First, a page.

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Friday

 

Life after cancer: Empowering survivors, educating doctors






























When Tristan Williams was 12, he was given a diagnosis of thyroid cancer. His family was living in Florida back then and when his treatment was over, there was no follow-up, no discussion of what to expect, what side effects there could be or how he would feel.

Growing up, Williams, now 24 and living in LaSalle, remembers thinking about death a lot.

“I have struggled all my life with the fear of it coming back.”

In 2009, Williams was given a diagnosis of multiple sclerosis. Three years later, the thyroid cancer did return. One of his hips was removed and he was fitted with a titanium prosthesis. But there were complications and he developed a staph infection.

“I’m on my third hip now. This one is silver, which is supposed to be better,” said Williams, who does advocacy work for multiple sclerosis sufferers and fellow cancer survivors. “Between getting MS and my fear of the cancer coming back, it has been insane, a real roller-coaster for me. It is so much bigger than having cancer. You aren’t the same person you were before.”

Which helps explain why Williams has eagerly embraced the work of Gen Chaput.

A physician at the McGill University Health Centre, Chaput is founder, heart and soul of the fledgling Cancer Survivorship Program, an innovative campaign launched by the MUHC and the Rossy Cancer Network to educate and raise awareness among patients, their loved ones and their family doctors about the special needs and greater health risks facing those who recover from cancer.

Higher instances of heart disease, melanoma, sexual dysfunction, osteoporosis, chronic pain and cognitive losses sometime described as “chemo brain” are only as few of the after-effects that have been identified in cancer survivors. Some symptoms are temporary, others are permanent.

But Chaput, who will co-lead the project along with partners as the Jewish General Hospital and St. Mary’s, said large numbers of cancer survivors also struggle with anxiety and depression stemming from the fear of a relapse, loss of libido or changes in how they look. Survivors often suffer from treatment-induced problems and psychological distress, “which may lead to an incidence of suicide that is twice that of the general population.”

As a physician treating cancer patients, Chaput said she was struck by how often survivors were unaware of the potential consequences of the cure. The deeper she probed, the more she worried that survivors were falling between the cracks — because they were unwilling to burden their oncologists with sensitive questions about mood swings or impotence, because their general practitioners didn’t look for possible signs of trouble resulting from their cancer treatment, because they didn’t have a family doctor.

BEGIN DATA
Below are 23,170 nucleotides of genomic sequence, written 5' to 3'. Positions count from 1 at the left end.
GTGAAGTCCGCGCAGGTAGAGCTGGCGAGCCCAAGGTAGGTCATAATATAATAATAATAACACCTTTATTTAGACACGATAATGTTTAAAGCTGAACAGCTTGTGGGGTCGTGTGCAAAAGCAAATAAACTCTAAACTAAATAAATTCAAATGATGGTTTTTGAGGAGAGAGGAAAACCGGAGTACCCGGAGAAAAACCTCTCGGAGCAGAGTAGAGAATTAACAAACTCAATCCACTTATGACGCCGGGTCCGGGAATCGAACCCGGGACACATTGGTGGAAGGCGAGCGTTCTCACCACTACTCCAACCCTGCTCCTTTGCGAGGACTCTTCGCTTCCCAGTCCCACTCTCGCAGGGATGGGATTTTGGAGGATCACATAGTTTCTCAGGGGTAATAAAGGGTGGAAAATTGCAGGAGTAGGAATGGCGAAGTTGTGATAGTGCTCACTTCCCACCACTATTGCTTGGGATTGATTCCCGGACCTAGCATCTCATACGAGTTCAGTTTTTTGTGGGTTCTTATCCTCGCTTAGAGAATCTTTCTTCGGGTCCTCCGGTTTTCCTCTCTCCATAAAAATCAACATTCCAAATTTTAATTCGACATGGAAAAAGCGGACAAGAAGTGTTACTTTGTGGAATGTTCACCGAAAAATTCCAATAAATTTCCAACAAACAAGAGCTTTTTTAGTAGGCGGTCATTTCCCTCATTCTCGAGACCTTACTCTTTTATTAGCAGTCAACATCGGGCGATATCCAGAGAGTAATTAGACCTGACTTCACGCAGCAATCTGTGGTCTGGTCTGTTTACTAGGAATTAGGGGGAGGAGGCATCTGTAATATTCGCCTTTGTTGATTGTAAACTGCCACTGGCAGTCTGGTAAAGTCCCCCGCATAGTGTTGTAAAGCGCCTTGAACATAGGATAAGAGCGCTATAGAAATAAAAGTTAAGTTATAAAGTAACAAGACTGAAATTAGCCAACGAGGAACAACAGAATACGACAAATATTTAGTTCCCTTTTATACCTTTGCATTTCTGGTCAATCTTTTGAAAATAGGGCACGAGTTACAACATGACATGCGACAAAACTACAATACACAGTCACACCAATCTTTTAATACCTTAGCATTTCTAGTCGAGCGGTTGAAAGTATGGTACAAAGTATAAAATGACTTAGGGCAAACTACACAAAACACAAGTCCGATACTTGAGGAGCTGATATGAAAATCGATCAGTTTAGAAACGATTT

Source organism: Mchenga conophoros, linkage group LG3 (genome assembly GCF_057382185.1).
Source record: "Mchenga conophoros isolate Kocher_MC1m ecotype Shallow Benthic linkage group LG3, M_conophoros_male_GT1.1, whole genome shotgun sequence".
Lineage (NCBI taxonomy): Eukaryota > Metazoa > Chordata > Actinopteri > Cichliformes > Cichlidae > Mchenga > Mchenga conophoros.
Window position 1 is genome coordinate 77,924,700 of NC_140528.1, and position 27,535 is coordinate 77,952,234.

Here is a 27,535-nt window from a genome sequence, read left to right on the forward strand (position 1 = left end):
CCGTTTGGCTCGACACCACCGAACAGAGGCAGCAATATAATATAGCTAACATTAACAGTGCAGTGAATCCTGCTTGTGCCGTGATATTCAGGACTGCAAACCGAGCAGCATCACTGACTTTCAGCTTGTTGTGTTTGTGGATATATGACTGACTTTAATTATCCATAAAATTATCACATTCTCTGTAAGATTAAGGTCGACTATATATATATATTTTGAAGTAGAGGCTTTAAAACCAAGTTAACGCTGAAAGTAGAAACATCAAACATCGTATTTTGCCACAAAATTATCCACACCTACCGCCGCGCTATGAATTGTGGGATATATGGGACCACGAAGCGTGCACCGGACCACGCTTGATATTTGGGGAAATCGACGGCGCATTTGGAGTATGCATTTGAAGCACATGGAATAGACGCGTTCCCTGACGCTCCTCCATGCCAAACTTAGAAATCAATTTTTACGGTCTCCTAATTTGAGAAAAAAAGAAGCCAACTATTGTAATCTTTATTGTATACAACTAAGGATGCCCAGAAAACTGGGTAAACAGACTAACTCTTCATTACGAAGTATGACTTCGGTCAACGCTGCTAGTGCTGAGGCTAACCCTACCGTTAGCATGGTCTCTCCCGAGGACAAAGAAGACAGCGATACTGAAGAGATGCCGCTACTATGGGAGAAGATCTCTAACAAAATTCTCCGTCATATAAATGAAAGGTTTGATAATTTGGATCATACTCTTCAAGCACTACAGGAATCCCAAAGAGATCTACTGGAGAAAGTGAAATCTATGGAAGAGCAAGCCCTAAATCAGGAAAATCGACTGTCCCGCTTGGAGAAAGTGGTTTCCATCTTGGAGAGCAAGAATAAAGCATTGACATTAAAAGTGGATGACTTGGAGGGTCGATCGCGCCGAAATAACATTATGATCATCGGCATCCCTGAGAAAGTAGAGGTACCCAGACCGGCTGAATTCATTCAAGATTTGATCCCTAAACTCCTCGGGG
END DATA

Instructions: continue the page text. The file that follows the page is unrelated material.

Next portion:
“There are such unmet clinical needs,” Chaput said. “Fears of recurrence, and instances of depression and anxiety are huge. Or a person may be in pain, but afraid to take the opiates they’ve been prescribed. But Tylenol is not going to do it.”

“You are in shock when they treat you,” said Vivianne Korah, a five-year breast cancer survivor who had a mastectomy and underwent chemotherapy at the Cedars Cancer Centre between 2009 and 2010. “When you finish, you are a bit lost. You don’t know what to look out for. There is no continuity of care right now, and not all family doctors are aware of the extra needs of cancer survivors.

“Men, especially, can be shy about discussing sexual problems they are having. People feel very alone.”

When the MUHC opens its new building at the Glen campus this spring, the Cancer Survivorship Program will open a clinic that will aim to bridge the gap between active treatment for cancer patients and monitoring their health once the cancer is gone.

The clinic will also identify cancer survivors who don’t already have a family physician and match them up with a GP to ensure they receive the appropriate follow-up care.

Chaput admits that at first some of the oncologists she spoke to balked at the idea. “They said, ‘You are going to steal all our healthy patients!’ ” But she believes it is important to educate patients about normal after-effects, empower them to ask questions about their care, and inform to GPs what they need to watch and test for in cancer survivors.

Plans are also in the works for group sessions where cancer survivors can share their experiences, learn from and lean on one another when necessary.

“This is about patient empowerment, because not everyone has a good support system,” said Korah.

Story Source: The above story is based on materials provided by MONTREALGAZETTE
Note: Materials may be edited for content and length

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